Rapping came from a long list of artists starting from Afrika Bambaataa “the Godfather” and Clive Campbell “DJ Kool Herc” to Dwayne Michael Carter Jr. “Lil Wayne.” Yet these hip hop artists are affecting the way people perceive African Americans as a “lower class group of people” in many ways. From the music they sing to the way that they dress and political influence, more people are looking over African Americans and finding another missing link to success. More African Americans are missing opportunities to succeed in life, because of what rappers sing, and majority of it is degrading to African Americans by heavily focusing on sex and abusive behaviors. These kind of stereotypes the African American group as being a lower than Caucasians. Lil Wayne is the best musician in our era, but his music shows no respect and consistency for young girls, including other rappers as well.
African American Identity is Expressed through Music By: ????? Coleman Professor ##### Submitted June 8, 2008 African American music, which is also called black music, is an umbrella term given to a range of music. This music, which emerged from the culture of African Americans, has always brought about a large ethnic minority of the population of the United States. Since times are changing it seems that people don’t put the same flare in music like they use to. Today most African American music is about money, cars, or sex.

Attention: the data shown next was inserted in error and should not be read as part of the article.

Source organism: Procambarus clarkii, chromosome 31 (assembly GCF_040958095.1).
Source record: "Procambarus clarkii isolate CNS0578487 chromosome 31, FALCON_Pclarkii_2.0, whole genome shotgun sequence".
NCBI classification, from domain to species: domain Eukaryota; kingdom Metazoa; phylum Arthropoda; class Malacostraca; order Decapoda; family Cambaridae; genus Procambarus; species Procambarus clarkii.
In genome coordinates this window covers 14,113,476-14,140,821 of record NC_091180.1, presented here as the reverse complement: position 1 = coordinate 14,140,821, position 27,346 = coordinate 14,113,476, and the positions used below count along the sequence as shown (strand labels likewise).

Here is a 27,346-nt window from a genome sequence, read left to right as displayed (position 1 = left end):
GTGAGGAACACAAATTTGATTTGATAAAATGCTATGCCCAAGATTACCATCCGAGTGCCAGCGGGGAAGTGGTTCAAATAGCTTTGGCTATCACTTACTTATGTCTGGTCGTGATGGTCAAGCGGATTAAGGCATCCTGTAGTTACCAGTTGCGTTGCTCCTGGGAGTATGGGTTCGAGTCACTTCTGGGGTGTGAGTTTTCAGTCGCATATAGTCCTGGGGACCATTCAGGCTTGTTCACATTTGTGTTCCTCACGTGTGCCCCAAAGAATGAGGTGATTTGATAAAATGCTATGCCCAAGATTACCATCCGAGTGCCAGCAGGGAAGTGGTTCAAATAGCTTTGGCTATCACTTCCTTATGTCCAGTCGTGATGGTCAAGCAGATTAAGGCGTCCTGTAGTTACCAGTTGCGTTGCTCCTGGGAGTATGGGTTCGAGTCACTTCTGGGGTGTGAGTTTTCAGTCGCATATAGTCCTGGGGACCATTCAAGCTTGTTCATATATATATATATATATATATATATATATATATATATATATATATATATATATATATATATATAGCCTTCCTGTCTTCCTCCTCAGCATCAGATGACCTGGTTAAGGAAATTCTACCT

Rap is not the only musical style used by African American’s in music and rap also has taken bits and pieces from other musical styles and also influenced the other styles of music. The other styles that they get their influences from are R&B, funk, reggae, soul, techno, pop, and house and with the mixing of all the styles it has allowed hip hop and rap to become more wide
He also became the director and CEO of the National Association of the Advancement of Colored People (NAACP). He was also the national director and organizer of the Million Man March in 1995, as well as authored numerous books and publications,” which is exactly why I was so compelled to go listen to him speak (Exponent 1). Despite the fact that, in class we haven’t exactly touched on the criticism of hip hop without a gendered aspect per say, I thought it was a very interesting topic to examine as a person with an “outside” point of view. In this response, I am going to analyze the cultural relevance of hip-hop, to advocating